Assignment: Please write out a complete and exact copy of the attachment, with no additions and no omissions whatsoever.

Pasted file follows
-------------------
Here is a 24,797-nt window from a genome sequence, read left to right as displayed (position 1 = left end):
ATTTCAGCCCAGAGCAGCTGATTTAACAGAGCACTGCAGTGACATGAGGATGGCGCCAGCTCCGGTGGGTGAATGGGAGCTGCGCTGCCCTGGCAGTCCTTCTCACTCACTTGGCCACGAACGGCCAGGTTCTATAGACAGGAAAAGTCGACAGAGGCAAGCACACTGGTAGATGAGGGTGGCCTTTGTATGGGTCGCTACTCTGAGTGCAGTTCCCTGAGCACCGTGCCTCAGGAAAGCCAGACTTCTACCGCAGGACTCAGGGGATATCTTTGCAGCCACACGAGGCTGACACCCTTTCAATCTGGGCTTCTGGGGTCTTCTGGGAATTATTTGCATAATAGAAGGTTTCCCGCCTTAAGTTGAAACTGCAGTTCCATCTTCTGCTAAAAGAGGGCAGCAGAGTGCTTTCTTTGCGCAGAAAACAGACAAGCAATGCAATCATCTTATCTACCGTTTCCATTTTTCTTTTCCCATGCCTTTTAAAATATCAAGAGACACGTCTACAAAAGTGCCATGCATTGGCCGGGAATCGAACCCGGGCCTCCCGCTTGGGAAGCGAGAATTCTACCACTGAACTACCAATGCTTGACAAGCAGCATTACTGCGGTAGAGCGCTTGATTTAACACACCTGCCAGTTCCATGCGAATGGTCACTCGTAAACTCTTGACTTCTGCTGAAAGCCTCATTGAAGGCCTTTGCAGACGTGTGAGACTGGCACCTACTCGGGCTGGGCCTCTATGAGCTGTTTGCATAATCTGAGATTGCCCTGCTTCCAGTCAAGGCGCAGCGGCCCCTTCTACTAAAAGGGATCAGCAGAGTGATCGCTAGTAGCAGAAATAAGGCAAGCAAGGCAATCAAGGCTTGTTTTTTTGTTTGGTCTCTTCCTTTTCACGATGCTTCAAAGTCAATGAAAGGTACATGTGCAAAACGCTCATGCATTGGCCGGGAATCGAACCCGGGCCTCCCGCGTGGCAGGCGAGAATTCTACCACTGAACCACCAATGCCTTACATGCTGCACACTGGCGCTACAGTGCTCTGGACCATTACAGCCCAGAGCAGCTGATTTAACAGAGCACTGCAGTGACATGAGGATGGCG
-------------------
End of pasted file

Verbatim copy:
Here is a 24,797-nt window from a genome sequence, read left to right as displayed (position 1 = left end):
ATTTCAGCCCAGAGCAGCTGATTTAACAGAGCACTGCAGTGACATGAGGATGGCGCCAGCTCCGGTGGGTGAATGGGAGCTGCGCTGCCCTGGCAGTCCTTCTCACTCACTTGGCCACGAACGGCCAGGTTCTATAGACAGGAAAAGTCGACAGAGGCAAGCACACTGGTAGATGAGGGTGGCCTTTGTATGGGTCGCTACTCTGAGTGCAGTTCCCTGAGCACCGTGCCTCAGGAAAGCCAGACTTCTACCGCAGGACTCAGGGGATATCTTTGCAGCCACACGAGGCTGACACCCTTTCAATCTGGGCTTCTGGGGTCTTCTGGGAATTATTTGCATAATAGAAGGTTTCCCGCCTTAAGTTGAAACTGCAGTTCCATCTTCTGCTAAAAGAGGGCAGCAGAGTGCTTTCTTTGCGCAGAAAACAGACAAGCAATGCAATCATCTTATCTACCGTTTCCATTTTTCTTTTCCCATGCCTTTTAAAATATCAAGAGACACGTCTACAAAAGTGCCATGCATTGGCCGGGAATCGAACCCGGGCCTCCCGCTTGGGAAGCGAGAATTCTACCACTGAACTACCAATGCTTGACAAGCAGCATTACTGCGGTAGAGCGCTTGATTTAACACACCTGCCAGTTCCATGCGAATGGTCACTCGTAAACTCTTGACTTCTGCTGAAAGCCTCATTGAAGGCCTTTGCAGACGTGTGAGACTGGCACCTACTCGGGCTGGGCCTCTATGAGCTGTTTGCATAATCTGAGATTGCCCTGCTTCCAGTCAAGGCGCAGCGGCCCCTTCTACTAAAAGGGATCAGCAGAGTGATCGCTAGTAGCAGAAATAAGGCAAGCAAGGCAATCAAGGCTTGTTTTTTTGTTTGGTCTCTTCCTTTTCACGATGCTTCAAAGTCAATGAAAGGTACATGTGCAAAACGCTCATGCATTGGCCGGGAATCGAACCCGGGCCTCCCGCGTGGCAGGCGAGAATTCTACCACTGAACCACCAATGCCTTACATGCTGCACACTGGCGCTACAGTGCTCTGGACCATTACAGCCCAGAGCAGCTGATTTAACAGAGCACTGCAGTGACATGAGGATGGCG